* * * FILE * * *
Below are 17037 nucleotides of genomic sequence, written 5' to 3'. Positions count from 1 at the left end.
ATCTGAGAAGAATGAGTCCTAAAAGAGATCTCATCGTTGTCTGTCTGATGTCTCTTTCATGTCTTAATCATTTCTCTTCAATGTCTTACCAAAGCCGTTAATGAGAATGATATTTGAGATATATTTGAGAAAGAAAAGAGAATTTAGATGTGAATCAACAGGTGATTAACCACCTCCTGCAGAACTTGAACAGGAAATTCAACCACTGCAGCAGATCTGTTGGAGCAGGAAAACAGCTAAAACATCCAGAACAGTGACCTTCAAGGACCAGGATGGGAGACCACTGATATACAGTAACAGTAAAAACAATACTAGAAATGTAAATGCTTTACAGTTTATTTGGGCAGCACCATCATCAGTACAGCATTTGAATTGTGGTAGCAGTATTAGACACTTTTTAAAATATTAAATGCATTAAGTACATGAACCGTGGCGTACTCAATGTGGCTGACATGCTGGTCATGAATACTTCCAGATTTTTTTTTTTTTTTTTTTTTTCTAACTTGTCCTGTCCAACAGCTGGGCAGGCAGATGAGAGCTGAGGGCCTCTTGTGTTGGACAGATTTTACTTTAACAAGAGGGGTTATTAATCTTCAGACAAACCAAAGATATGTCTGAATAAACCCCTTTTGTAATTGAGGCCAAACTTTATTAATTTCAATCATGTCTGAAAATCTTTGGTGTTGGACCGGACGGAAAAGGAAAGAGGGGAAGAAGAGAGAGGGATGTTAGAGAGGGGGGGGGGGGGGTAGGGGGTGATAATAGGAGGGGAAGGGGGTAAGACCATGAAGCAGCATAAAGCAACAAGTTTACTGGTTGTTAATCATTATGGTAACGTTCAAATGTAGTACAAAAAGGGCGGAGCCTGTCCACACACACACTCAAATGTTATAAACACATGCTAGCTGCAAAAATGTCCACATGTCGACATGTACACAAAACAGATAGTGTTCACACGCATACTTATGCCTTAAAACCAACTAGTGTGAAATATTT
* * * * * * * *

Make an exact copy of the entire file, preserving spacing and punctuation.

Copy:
Below are 17037 nucleotides of genomic sequence, written 5' to 3'. Positions count from 1 at the left end.
ATCTGAGAAGAATGAGTCCTAAAAGAGATCTCATCGTTGTCTGTCTGATGTCTCTTTCATGTCTTAATCATTTCTCTTCAATGTCTTACCAAAGCCGTTAATGAGAATGATATTTGAGATATATTTGAGAAAGAAAAGAGAATTTAGATGTGAATCAACAGGTGATTAACCACCTCCTGCAGAACTTGAACAGGAAATTCAACCACTGCAGCAGATCTGTTGGAGCAGGAAAACAGCTAAAACATCCAGAACAGTGACCTTCAAGGACCAGGATGGGAGACCACTGATATACAGTAACAGTAAAAACAATACTAGAAATGTAAATGCTTTACAGTTTATTTGGGCAGCACCATCATCAGTACAGCATTTGAATTGTGGTAGCAGTATTAGACACTTTTTAAAATATTAAATGCATTAAGTACATGAACCGTGGCGTACTCAATGTGGCTGACATGCTGGTCATGAATACTTCCAGATTTTTTTTTTTTTTTTTTTTTTCTAACTTGTCCTGTCCAACAGCTGGGCAGGCAGATGAGAGCTGAGGGCCTCTTGTGTTGGACAGATTTTACTTTAACAAGAGGGGTTATTAATCTTCAGACAAACCAAAGATATGTCTGAATAAACCCCTTTTGTAATTGAGGCCAAACTTTATTAATTTCAATCATGTCTGAAAATCTTTGGTGTTGGACCGGACGGAAAAGGAAAGAGGGGAAGAAGAGAGAGGGATGTTAGAGAGGGGGGGGGGGGGGTAGGGGGTGATAATAGGAGGGGAAGGGGGTAAGACCATGAAGCAGCATAAAGCAACAAGTTTACTGGTTGTTAATCATTATGGTAACGTTCAAATGTAGTACAAAAAGGGCGGAGCCTGTCCACACACACACTCAAATGTTATAAACACATGCTAGCTGCAAAAATGTCCACATGTCGACATGTACACAAAACAGATAGTGTTCACACGCATACTTATGCCTTAAAACCAACTAGTGTGAAATATTT